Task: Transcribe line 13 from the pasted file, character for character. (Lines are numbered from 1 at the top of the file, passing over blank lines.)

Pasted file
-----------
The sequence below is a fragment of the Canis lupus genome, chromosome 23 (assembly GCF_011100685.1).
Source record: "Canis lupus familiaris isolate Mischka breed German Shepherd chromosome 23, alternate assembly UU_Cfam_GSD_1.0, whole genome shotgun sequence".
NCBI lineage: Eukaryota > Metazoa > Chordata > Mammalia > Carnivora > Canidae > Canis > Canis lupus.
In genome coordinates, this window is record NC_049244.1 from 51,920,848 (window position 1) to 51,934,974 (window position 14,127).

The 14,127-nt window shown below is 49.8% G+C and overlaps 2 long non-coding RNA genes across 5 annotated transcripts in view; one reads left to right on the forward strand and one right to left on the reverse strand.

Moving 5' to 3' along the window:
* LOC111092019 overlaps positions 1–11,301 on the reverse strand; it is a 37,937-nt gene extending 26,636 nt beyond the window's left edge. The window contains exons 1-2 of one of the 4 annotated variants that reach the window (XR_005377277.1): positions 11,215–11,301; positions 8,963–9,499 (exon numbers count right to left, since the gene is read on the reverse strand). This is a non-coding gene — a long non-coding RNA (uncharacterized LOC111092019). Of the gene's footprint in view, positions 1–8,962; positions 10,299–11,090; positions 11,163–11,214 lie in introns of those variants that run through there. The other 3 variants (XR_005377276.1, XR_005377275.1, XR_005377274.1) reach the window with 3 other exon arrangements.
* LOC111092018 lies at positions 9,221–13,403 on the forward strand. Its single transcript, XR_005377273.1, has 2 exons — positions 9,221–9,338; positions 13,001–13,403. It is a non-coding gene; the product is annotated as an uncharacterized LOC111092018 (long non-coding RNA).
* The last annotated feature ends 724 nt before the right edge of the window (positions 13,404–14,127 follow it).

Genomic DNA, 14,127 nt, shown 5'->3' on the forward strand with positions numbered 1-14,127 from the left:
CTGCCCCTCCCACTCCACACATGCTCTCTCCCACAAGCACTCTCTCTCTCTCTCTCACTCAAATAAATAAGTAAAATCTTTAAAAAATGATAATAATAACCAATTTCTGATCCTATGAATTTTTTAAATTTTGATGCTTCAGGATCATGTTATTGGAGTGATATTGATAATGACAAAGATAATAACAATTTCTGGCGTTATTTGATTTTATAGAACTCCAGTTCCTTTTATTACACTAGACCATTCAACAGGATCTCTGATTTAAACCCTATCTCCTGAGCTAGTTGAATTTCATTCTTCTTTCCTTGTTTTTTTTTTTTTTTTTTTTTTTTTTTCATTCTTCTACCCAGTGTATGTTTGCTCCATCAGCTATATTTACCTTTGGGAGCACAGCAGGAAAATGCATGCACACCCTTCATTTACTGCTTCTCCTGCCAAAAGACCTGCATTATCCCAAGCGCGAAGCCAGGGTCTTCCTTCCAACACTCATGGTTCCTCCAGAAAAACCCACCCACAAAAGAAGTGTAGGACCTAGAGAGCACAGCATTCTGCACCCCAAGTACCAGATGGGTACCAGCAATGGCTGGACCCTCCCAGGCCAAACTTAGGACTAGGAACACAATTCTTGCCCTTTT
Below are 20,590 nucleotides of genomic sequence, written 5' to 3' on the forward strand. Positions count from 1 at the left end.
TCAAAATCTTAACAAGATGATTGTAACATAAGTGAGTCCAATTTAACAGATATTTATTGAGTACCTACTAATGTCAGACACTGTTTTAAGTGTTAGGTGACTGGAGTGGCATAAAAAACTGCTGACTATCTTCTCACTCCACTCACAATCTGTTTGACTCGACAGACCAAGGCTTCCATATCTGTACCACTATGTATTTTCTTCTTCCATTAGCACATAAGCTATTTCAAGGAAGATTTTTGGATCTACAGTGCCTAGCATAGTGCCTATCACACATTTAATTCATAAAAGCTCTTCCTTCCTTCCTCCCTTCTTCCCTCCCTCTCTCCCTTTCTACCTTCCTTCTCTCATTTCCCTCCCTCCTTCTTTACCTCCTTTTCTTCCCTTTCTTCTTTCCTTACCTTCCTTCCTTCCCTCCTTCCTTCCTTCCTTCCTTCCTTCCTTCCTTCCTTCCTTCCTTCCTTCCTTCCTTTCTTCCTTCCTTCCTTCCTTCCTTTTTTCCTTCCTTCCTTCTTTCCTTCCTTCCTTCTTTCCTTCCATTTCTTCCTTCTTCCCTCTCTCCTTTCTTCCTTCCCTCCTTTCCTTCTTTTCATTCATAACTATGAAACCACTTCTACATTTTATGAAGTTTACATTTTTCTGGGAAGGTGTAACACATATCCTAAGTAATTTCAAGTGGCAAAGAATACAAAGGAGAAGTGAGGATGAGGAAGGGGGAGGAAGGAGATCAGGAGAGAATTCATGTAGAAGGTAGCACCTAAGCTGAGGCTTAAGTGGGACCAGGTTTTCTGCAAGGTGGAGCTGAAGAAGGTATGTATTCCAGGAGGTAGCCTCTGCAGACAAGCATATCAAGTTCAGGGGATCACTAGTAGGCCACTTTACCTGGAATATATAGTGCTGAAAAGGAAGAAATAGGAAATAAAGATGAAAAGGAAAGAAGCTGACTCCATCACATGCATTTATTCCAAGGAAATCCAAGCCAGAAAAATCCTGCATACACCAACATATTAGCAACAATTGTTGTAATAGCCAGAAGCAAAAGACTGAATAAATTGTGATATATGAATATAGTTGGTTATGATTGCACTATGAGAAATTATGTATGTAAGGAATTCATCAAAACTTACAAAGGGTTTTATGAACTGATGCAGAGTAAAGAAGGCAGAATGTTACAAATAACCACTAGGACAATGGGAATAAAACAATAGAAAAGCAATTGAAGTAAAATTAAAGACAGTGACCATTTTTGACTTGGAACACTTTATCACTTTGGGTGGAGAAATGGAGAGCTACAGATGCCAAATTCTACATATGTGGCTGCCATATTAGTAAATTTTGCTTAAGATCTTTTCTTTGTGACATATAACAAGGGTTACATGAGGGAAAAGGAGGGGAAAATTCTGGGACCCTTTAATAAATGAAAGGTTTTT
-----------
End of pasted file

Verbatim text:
TCAAAATCTTAACAAGATGATTGTAACATAAGTGAGTCCAATTTAACAGATATTTATTGAGTACCTACTAATGTCAGACACTGTTTTAAGTGTTAGGTGACTGGAGTGGCATAAAAAACTGCTGACTATCTTCTCACTCCACTCACAATCTGTTTGACTCGACAGACCAAGGCTTCCATATCTGTACCACTATGTATTTTCTTCTTCCATTAGCACATAAGCTATTTCAAGGAAGATTTTTGGATCTACAGTGCCTAGCATAGTGCCTATCACACATTTAATTCATAAAAGCTCTTCCTTCCTTCCTCCCTTCTTCCCTCCCTCTCTCCCTTTCTACCTTCCTTCTCTCATTTCCCTCCCTCCTTCTTTACCTCCTTTTCTTCCCTTTCTTCTTTCCTTACCTTCCTTCCTTCCCTCCTTCCTTCCTTCCTTCCTTCCTTCCTTCCTTCCTTCCTTCCTTCCTTCCTTCCTTTCTTCCTTCCTTCCTTCCTTCCTTTTTTCCTTCCTTCCTTCTTTCCTTCCTTCCTTCTTTCCTTCCATTTCTTCCTTCTTCCCTCTCTCCTTTCTTCCTTCCCTCCTTTCCTTCTTTTCATTCATAACTATGAAACCACTTCTACATTTTATGAAGTTTACATTTTTCTGGGAAGGTGTAACACATATCCTAAGTAATTTCAAGTGGCAAAGAATACAAAGGAGAAGTGAGGATGAGGAAGGGGGAGGAAGGAGATCAGGAGAGAATTCATGTAGAAGGTAGCACCTAAGCTGAGGCTTAAGTGGGACCAGGTTTTCTGCAAGGTGGAGCTGAAGAAGGTATGTATTCCAGGAGGTAGCCTCTGCAGACAAGCATATCAAGTTCAGGGGATCACTAGTAGGCCACTTTACCTGGAATATATAGTGCTGAAAAGGAAGAAATAGGAAATAAAGATGAAAAGGAAAGAAGCTGACTCCATCACATGCATTTATTCCAAGGAAATCCAAGCCAGAAAAATCCTGCATACACCAACATATTAGCAACAATTGTTGTAATAGCCAGAAGCAAAAGACTGAATAAATTGTGATATATGAATATAGTTGGTTATGATTGCACTATGAGAAATTATGTATGTAAGGAATTCATCAAAACTTACAAAGGGTTTTATGAACTGATGCAGAGTAAAGAAGGCAGAATGTTACAAATAACCACTAGGACAATGGGAATAAAACAATAGAAAAGCAATTGAAGTAAAATTAAAGACAGTGACCATTTTTGACTTGGAACACTTTATCACTTTGGGTGGAGAAATGGAGAGCTACAGATGCCAAATTCTACATATGTGGCTGCCATATTAGTAAATTTTGCTTAAGATCTTTTCTTTGTGACATATAACAAGGGTTACATGAGGGAAAAGGAGGGGAAAATTCTGGGACCCTTTAATAAATGAAAGGTTTTT